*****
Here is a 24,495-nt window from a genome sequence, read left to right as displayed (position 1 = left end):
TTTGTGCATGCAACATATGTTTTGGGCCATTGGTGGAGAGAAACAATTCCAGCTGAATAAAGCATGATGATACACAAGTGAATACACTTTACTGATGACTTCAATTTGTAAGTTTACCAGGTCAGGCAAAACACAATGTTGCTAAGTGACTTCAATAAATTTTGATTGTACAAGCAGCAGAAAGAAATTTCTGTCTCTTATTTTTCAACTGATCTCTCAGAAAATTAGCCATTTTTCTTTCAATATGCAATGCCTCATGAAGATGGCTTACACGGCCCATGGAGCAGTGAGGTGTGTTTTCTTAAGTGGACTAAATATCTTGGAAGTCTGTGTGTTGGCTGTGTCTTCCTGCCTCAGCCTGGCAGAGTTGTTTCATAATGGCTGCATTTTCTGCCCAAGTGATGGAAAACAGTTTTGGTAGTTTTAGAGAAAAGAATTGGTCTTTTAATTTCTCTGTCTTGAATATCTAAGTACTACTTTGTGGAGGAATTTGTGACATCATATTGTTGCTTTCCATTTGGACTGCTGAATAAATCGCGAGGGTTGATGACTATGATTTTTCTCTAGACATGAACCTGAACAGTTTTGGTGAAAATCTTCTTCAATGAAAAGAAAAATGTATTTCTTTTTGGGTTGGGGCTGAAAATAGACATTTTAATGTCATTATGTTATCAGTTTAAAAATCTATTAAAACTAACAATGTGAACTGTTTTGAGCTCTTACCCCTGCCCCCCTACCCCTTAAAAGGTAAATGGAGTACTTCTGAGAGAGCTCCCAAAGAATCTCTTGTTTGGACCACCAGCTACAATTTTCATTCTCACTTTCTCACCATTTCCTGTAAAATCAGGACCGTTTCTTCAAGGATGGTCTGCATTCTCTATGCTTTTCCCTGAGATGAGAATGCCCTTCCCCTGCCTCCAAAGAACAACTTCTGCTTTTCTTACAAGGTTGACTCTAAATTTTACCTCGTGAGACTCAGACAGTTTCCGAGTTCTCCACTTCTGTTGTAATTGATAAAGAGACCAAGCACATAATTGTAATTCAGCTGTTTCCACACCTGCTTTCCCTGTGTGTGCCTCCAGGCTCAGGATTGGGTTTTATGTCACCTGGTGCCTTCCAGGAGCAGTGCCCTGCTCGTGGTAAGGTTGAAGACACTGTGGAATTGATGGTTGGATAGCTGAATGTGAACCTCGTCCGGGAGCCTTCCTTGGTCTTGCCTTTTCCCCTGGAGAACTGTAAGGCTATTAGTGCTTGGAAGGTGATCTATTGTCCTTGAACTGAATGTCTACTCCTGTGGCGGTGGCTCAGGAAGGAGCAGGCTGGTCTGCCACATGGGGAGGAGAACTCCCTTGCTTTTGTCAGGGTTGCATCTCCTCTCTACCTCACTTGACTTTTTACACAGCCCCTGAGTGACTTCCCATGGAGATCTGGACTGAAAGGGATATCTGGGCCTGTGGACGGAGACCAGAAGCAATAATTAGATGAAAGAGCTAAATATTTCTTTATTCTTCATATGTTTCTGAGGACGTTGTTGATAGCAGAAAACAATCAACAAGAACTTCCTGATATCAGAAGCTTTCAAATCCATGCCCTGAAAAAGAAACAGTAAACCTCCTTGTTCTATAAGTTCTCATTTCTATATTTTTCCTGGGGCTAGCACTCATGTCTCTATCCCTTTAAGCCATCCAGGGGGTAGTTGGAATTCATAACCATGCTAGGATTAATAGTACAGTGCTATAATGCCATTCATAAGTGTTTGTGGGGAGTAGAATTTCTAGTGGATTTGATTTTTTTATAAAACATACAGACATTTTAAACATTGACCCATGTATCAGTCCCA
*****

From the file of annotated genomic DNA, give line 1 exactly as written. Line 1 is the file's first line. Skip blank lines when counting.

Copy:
Here is a 24,495-nt window from a genome sequence, read left to right as displayed (position 1 = left end):